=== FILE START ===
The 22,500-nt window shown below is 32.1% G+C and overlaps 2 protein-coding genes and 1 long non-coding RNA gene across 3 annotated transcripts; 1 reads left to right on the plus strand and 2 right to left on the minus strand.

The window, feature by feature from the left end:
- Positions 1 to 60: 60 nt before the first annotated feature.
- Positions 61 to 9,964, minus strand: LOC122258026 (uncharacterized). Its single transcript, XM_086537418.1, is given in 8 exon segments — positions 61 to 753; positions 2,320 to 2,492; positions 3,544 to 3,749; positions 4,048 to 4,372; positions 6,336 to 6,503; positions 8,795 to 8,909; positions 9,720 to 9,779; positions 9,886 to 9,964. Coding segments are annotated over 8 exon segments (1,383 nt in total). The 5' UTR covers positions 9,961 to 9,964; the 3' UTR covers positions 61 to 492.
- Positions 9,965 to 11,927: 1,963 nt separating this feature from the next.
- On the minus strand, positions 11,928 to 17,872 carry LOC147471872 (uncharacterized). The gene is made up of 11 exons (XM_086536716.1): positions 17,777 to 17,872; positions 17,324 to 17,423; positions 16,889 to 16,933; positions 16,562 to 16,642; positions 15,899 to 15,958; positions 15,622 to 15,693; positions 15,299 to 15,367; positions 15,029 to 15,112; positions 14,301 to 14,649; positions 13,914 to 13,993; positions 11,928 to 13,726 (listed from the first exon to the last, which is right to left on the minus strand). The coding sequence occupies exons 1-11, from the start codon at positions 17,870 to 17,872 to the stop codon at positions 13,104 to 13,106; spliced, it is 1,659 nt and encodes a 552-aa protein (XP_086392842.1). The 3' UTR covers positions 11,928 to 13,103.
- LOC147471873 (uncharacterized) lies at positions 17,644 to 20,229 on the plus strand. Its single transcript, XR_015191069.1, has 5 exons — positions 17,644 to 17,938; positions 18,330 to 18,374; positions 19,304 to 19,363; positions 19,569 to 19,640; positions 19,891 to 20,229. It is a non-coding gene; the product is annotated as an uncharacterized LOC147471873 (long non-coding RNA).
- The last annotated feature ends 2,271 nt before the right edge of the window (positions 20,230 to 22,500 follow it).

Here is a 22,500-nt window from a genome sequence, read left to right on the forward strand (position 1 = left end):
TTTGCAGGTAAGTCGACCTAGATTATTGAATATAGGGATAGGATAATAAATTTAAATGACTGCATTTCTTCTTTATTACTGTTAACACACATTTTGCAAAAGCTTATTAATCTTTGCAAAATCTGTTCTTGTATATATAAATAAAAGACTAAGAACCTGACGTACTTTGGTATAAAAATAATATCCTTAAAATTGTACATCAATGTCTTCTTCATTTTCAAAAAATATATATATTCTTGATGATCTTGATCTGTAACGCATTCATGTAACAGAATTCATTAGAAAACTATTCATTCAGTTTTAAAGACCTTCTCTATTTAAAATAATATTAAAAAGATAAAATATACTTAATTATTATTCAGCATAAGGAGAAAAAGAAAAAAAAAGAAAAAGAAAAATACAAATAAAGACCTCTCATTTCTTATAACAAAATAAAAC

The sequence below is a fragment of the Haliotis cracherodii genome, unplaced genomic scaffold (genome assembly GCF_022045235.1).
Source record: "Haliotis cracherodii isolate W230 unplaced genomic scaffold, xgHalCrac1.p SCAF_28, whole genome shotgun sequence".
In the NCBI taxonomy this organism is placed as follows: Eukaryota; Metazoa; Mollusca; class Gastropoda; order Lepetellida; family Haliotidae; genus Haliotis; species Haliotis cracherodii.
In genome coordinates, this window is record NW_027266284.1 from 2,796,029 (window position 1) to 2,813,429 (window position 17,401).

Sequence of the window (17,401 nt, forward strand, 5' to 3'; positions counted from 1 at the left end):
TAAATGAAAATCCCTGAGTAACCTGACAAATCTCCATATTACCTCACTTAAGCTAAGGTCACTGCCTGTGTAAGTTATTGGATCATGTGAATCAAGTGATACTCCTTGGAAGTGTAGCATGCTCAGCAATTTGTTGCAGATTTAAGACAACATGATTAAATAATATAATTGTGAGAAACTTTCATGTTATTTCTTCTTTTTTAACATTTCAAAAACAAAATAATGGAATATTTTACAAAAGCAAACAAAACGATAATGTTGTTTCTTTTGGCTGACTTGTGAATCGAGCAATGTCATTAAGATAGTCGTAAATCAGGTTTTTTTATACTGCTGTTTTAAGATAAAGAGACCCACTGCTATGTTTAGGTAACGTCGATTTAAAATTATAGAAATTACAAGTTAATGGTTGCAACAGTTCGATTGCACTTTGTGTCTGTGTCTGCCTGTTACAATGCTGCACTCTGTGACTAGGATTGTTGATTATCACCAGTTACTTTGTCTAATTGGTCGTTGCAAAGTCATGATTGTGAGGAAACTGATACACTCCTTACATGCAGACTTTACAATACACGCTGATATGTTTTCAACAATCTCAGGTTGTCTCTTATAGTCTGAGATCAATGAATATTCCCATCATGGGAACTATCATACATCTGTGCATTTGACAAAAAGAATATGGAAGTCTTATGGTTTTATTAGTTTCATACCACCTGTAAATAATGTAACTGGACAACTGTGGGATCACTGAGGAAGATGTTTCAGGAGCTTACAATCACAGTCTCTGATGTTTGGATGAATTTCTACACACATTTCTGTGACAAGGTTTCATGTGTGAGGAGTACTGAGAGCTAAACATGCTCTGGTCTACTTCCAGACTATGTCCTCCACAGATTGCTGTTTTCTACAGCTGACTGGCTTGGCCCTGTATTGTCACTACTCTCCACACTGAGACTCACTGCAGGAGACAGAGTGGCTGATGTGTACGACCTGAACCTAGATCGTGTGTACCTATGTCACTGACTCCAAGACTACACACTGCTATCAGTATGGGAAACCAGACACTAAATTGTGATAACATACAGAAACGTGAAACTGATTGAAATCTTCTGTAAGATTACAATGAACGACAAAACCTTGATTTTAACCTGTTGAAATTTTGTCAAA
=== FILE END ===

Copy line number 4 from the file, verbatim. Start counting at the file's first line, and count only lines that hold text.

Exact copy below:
- Positions 61 to 9,964, minus strand: LOC122258026 (uncharacterized). Its single transcript, XM_086537418.1, is given in 8 exon segments — positions 61 to 753; positions 2,320 to 2,492; positions 3,544 to 3,749; positions 4,048 to 4,372; positions 6,336 to 6,503; positions 8,795 to 8,909; positions 9,720 to 9,779; positions 9,886 to 9,964. Coding segments are annotated over 8 exon segments (1,383 nt in total). The 5' UTR covers positions 9,961 to 9,964; the 3' UTR covers positions 61 to 492.